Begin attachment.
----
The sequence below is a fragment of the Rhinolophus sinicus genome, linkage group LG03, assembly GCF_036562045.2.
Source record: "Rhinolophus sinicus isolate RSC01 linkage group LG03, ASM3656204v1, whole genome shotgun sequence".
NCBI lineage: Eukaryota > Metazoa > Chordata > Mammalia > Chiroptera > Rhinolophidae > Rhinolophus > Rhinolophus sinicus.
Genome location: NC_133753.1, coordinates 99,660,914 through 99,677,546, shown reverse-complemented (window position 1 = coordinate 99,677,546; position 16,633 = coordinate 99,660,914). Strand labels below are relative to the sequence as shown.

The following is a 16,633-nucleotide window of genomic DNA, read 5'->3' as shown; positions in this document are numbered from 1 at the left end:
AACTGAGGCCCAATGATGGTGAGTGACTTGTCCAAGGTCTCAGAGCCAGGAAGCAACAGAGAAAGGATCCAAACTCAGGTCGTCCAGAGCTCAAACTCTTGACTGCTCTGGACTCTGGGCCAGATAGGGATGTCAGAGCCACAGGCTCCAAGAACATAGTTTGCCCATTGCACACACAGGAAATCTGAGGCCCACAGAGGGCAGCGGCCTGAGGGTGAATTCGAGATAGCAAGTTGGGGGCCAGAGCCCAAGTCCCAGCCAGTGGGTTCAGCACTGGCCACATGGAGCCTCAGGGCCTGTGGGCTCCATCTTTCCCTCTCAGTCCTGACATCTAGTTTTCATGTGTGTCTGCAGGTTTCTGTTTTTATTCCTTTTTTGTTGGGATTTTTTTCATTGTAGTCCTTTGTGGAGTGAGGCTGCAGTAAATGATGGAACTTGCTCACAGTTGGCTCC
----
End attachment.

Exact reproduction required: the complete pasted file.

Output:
The sequence below is a fragment of the Rhinolophus sinicus genome, linkage group LG03, assembly GCF_036562045.2.
Source record: "Rhinolophus sinicus isolate RSC01 linkage group LG03, ASM3656204v1, whole genome shotgun sequence".
NCBI lineage: Eukaryota > Metazoa > Chordata > Mammalia > Chiroptera > Rhinolophidae > Rhinolophus > Rhinolophus sinicus.
Genome location: NC_133753.1, coordinates 99,660,914 through 99,677,546, shown reverse-complemented (window position 1 = coordinate 99,677,546; position 16,633 = coordinate 99,660,914). Strand labels below are relative to the sequence as shown.

The following is a 16,633-nucleotide window of genomic DNA, read 5'->3' as shown; positions in this document are numbered from 1 at the left end:
AACTGAGGCCCAATGATGGTGAGTGACTTGTCCAAGGTCTCAGAGCCAGGAAGCAACAGAGAAAGGATCCAAACTCAGGTCGTCCAGAGCTCAAACTCTTGACTGCTCTGGACTCTGGGCCAGATAGGGATGTCAGAGCCACAGGCTCCAAGAACATAGTTTGCCCATTGCACACACAGGAAATCTGAGGCCCACAGAGGGCAGCGGCCTGAGGGTGAATTCGAGATAGCAAGTTGGGGGCCAGAGCCCAAGTCCCAGCCAGTGGGTTCAGCACTGGCCACATGGAGCCTCAGGGCCTGTGGGCTCCATCTTTCCCTCTCAGTCCTGACATCTAGTTTTCATGTGTGTCTGCAGGTTTCTGTTTTTATTCCTTTTTTGTTGGGATTTTTTTCATTGTAGTCCTTTGTGGAGTGAGGCTGCAGTAAATGATGGAACTTGCTCACAGTTGGCTCC